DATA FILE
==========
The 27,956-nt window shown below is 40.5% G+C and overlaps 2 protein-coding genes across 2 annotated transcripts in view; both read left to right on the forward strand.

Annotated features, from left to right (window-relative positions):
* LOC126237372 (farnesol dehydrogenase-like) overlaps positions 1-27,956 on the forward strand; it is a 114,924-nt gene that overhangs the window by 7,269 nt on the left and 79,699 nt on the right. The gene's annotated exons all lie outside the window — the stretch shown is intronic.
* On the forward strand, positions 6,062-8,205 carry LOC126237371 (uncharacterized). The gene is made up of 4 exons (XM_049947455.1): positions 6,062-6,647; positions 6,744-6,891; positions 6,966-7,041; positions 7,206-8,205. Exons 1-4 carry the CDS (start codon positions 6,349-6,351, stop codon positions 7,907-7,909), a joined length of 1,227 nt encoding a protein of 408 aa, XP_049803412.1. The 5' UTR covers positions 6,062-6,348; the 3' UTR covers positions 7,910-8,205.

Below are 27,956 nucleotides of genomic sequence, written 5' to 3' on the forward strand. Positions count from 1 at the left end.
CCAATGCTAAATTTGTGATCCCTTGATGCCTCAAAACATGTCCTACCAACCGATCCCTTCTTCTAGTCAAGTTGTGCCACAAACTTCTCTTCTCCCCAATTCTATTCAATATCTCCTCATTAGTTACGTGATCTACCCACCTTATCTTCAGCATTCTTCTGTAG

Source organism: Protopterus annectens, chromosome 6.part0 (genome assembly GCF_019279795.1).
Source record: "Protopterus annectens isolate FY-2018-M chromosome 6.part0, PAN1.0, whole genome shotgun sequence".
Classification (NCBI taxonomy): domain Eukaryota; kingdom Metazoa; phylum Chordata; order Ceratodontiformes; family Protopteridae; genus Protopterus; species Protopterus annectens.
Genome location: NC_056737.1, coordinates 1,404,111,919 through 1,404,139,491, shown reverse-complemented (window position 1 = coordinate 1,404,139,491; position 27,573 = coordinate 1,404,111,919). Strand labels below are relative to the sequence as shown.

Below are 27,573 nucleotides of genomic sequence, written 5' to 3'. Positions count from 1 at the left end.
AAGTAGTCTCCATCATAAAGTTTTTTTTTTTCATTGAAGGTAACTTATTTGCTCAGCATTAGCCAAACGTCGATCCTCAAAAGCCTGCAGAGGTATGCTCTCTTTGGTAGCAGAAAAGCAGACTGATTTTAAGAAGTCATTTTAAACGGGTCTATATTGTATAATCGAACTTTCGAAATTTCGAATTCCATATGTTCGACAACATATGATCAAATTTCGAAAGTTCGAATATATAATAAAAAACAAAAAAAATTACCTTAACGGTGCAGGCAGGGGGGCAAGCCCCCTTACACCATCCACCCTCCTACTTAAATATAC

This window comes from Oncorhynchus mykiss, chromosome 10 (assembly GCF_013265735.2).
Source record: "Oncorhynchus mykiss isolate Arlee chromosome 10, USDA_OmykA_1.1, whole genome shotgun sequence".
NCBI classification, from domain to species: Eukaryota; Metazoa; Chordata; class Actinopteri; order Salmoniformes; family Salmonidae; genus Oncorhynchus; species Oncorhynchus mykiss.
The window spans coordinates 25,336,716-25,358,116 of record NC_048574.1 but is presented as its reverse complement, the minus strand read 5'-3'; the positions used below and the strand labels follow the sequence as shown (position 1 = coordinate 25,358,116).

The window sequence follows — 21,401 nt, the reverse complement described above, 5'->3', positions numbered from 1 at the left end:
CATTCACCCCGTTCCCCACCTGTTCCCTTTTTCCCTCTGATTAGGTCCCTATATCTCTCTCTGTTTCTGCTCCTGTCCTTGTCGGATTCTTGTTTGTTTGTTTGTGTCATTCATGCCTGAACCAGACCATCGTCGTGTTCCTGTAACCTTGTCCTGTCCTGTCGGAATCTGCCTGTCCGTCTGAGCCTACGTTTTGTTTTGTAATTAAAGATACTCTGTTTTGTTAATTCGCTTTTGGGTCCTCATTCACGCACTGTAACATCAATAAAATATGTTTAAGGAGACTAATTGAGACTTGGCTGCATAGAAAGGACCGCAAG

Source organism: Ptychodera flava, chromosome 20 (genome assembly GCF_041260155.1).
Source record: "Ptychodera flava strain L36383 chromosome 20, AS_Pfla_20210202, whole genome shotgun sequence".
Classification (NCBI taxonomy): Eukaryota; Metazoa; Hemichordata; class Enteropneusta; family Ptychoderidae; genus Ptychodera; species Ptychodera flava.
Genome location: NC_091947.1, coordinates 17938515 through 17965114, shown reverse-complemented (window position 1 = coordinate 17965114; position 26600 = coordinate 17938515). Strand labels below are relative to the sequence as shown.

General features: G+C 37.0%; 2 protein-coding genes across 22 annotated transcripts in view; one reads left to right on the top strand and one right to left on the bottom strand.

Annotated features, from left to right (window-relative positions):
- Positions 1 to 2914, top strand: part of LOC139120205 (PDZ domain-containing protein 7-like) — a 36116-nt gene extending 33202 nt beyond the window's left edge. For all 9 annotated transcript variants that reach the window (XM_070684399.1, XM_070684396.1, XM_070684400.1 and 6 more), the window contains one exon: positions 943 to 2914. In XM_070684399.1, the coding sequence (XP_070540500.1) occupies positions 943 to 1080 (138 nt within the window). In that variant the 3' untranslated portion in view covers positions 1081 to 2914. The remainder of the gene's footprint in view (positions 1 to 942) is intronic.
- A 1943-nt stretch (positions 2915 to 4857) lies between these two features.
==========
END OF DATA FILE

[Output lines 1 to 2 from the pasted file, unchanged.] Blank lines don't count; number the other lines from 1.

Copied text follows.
The 27,956-nt window shown below is 40.5% G+C and overlaps 2 protein-coding genes across 2 annotated transcripts in view; both read left to right on the forward strand.

Annotated features, from left to right (window-relative positions):